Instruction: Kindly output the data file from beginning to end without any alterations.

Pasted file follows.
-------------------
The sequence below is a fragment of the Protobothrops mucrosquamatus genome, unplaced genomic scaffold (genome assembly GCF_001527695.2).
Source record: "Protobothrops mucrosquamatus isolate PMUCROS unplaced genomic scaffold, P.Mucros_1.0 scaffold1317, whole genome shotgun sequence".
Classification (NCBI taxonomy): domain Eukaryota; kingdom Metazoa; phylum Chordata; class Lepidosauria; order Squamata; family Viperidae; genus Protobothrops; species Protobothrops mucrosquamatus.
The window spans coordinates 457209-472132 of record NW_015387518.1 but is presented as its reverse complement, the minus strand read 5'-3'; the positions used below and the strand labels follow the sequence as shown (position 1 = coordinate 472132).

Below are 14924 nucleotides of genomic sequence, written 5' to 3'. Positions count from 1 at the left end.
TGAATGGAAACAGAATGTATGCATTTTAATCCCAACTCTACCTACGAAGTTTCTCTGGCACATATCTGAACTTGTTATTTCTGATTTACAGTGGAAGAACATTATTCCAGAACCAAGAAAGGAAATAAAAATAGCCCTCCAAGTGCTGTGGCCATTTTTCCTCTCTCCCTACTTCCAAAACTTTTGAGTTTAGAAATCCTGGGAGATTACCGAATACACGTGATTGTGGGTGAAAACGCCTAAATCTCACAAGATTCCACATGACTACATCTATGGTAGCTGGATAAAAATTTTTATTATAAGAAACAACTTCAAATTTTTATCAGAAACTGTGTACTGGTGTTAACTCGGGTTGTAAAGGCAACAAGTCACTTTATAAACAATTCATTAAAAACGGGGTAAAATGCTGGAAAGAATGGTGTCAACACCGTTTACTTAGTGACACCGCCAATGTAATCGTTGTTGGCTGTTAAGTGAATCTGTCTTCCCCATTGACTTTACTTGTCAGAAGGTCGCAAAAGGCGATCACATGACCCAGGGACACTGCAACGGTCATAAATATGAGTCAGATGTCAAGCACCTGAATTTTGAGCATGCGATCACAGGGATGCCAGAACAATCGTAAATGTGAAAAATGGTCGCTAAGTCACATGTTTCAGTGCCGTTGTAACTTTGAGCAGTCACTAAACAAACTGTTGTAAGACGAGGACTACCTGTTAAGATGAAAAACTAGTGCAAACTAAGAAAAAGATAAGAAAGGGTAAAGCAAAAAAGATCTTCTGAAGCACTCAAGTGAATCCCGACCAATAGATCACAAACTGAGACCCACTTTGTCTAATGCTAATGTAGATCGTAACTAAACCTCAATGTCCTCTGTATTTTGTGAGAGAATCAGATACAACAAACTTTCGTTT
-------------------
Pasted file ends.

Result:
The sequence below is a fragment of the Protobothrops mucrosquamatus genome, unplaced genomic scaffold (genome assembly GCF_001527695.2).
Source record: "Protobothrops mucrosquamatus isolate PMUCROS unplaced genomic scaffold, P.Mucros_1.0 scaffold1317, whole genome shotgun sequence".
Classification (NCBI taxonomy): domain Eukaryota; kingdom Metazoa; phylum Chordata; class Lepidosauria; order Squamata; family Viperidae; genus Protobothrops; species Protobothrops mucrosquamatus.
The window spans coordinates 457209-472132 of record NW_015387518.1 but is presented as its reverse complement, the minus strand read 5'-3'; the positions used below and the strand labels follow the sequence as shown (position 1 = coordinate 472132).

Below are 14924 nucleotides of genomic sequence, written 5' to 3'. Positions count from 1 at the left end.
TGAATGGAAACAGAATGTATGCATTTTAATCCCAACTCTACCTACGAAGTTTCTCTGGCACATATCTGAACTTGTTATTTCTGATTTACAGTGGAAGAACATTATTCCAGAACCAAGAAAGGAAATAAAAATAGCCCTCCAAGTGCTGTGGCCATTTTTCCTCTCTCCCTACTTCCAAAACTTTTGAGTTTAGAAATCCTGGGAGATTACCGAATACACGTGATTGTGGGTGAAAACGCCTAAATCTCACAAGATTCCACATGACTACATCTATGGTAGCTGGATAAAAATTTTTATTATAAGAAACAACTTCAAATTTTTATCAGAAACTGTGTACTGGTGTTAACTCGGGTTGTAAAGGCAACAAGTCACTTTATAAACAATTCATTAAAAACGGGGTAAAATGCTGGAAAGAATGGTGTCAACACCGTTTACTTAGTGACACCGCCAATGTAATCGTTGTTGGCTGTTAAGTGAATCTGTCTTCCCCATTGACTTTACTTGTCAGAAGGTCGCAAAAGGCGATCACATGACCCAGGGACACTGCAACGGTCATAAATATGAGTCAGATGTCAAGCACCTGAATTTTGAGCATGCGATCACAGGGATGCCAGAACAATCGTAAATGTGAAAAATGGTCGCTAAGTCACATGTTTCAGTGCCGTTGTAACTTTGAGCAGTCACTAAACAAACTGTTGTAAGACGAGGACTACCTGTTAAGATGAAAAACTAGTGCAAACTAAGAAAAAGATAAGAAAGGGTAAAGCAAAAAAGATCTTCTGAAGCACTCAAGTGAATCCCGACCAATAGATCACAAACTGAGACCCACTTTGTCTAATGCTAATGTAGATCGTAACTAAACCTCAATGTCCTCTGTATTTTGTGAGAGAATCAGATACAACAAACTTTCGTTT